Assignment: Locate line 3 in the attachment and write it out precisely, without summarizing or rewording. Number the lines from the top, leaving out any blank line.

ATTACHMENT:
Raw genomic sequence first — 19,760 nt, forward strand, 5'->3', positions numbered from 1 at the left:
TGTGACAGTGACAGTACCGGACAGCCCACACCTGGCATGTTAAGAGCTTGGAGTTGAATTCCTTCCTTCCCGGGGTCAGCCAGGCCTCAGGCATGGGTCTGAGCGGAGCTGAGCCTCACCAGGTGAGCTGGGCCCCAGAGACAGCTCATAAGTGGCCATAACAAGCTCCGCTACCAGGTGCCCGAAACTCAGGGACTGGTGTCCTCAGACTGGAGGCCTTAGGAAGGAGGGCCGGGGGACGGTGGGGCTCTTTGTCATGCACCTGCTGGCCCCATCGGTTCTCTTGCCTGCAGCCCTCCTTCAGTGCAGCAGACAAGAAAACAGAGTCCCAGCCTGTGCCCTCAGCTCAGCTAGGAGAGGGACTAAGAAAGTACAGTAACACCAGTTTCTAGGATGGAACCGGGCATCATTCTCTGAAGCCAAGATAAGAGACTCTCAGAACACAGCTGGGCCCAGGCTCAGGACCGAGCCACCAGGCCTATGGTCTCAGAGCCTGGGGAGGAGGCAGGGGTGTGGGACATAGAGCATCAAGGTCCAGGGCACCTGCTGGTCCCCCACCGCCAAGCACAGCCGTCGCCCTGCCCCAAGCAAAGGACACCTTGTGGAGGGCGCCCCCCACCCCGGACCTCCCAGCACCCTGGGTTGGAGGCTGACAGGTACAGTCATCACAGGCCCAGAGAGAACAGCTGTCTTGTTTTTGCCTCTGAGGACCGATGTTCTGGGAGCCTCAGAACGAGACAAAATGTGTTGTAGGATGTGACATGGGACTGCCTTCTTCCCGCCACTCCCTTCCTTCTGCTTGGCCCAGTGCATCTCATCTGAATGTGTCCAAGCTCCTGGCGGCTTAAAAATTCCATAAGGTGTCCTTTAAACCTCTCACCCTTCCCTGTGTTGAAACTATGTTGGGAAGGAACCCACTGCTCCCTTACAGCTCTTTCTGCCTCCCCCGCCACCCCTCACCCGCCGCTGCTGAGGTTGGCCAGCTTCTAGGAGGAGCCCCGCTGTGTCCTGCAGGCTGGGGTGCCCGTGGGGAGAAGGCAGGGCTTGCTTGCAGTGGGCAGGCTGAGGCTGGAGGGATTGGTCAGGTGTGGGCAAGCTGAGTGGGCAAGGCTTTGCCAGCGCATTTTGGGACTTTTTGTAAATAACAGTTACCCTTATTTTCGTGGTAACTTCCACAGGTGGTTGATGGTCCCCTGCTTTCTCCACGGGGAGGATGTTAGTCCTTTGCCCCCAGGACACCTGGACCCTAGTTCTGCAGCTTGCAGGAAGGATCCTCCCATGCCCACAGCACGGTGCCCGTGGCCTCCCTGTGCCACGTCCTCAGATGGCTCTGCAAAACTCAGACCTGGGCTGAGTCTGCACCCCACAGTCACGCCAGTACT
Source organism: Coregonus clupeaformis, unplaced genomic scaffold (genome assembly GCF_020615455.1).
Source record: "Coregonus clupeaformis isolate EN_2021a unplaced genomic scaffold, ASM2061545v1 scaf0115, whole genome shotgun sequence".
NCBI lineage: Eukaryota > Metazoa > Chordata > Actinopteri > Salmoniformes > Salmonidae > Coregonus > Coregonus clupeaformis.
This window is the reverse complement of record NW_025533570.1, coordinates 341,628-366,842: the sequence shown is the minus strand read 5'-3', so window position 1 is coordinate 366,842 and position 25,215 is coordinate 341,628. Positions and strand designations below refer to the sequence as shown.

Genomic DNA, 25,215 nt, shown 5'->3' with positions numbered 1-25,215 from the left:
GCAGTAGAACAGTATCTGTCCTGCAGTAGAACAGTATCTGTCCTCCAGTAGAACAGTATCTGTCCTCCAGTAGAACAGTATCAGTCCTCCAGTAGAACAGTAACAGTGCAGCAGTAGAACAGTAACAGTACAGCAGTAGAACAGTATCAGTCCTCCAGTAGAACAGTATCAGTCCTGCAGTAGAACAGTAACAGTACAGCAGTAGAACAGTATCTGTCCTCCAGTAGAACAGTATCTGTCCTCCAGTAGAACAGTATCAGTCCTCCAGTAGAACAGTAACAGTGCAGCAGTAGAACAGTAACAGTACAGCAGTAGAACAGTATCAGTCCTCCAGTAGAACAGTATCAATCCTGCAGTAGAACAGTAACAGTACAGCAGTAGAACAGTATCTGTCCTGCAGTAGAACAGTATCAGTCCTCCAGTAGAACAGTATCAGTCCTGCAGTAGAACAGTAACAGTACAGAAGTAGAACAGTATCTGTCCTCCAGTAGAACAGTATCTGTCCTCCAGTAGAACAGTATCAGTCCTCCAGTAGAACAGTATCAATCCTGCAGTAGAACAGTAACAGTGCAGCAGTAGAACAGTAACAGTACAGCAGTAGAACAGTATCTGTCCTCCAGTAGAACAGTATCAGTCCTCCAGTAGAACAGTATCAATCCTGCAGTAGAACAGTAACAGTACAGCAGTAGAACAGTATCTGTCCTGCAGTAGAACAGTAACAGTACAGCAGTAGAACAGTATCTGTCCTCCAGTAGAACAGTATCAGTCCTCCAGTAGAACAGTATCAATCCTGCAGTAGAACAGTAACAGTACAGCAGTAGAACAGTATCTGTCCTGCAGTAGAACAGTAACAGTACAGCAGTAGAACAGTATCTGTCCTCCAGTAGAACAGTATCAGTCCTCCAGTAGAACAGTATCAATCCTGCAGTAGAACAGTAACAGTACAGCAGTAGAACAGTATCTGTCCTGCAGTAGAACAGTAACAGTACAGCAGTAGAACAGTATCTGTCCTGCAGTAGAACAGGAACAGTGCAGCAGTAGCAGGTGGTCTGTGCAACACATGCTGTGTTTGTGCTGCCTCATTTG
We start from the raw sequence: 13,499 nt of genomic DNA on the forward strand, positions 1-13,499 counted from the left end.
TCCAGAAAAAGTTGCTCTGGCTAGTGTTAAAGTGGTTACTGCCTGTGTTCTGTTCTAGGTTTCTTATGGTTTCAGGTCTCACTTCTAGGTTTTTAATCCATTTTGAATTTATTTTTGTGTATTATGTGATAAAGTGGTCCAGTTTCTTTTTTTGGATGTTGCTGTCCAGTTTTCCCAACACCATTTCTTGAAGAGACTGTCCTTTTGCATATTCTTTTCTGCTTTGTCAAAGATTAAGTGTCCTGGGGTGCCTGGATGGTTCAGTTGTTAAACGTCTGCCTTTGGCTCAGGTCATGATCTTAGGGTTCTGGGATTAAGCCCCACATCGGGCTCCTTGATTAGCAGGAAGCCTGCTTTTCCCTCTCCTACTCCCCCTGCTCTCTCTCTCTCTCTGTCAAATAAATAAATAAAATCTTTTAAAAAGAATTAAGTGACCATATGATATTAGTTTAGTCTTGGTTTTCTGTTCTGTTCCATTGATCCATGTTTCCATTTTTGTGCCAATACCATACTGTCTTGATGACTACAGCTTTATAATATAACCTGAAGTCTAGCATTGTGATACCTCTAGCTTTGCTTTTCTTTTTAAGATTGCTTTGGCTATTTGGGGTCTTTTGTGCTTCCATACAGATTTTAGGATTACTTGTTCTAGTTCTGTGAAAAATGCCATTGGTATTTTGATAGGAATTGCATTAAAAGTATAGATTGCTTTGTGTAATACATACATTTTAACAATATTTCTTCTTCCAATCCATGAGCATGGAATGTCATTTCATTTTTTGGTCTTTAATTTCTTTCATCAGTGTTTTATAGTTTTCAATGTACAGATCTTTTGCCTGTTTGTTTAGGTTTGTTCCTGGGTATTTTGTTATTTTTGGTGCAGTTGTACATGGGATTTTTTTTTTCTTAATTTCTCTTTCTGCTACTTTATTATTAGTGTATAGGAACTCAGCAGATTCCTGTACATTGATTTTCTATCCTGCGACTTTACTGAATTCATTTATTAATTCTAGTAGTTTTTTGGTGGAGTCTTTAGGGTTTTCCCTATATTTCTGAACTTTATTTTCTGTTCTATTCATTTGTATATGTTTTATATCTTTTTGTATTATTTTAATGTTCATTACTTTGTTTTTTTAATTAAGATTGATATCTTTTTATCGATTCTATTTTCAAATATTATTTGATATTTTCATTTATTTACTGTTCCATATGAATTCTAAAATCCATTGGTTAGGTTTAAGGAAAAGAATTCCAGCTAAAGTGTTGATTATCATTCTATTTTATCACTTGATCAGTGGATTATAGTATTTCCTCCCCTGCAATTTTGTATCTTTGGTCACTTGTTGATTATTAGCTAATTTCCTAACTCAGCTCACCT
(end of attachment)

Source organism: Coregonus clupeaformis, unplaced genomic scaffold (genome assembly GCF_020615455.1).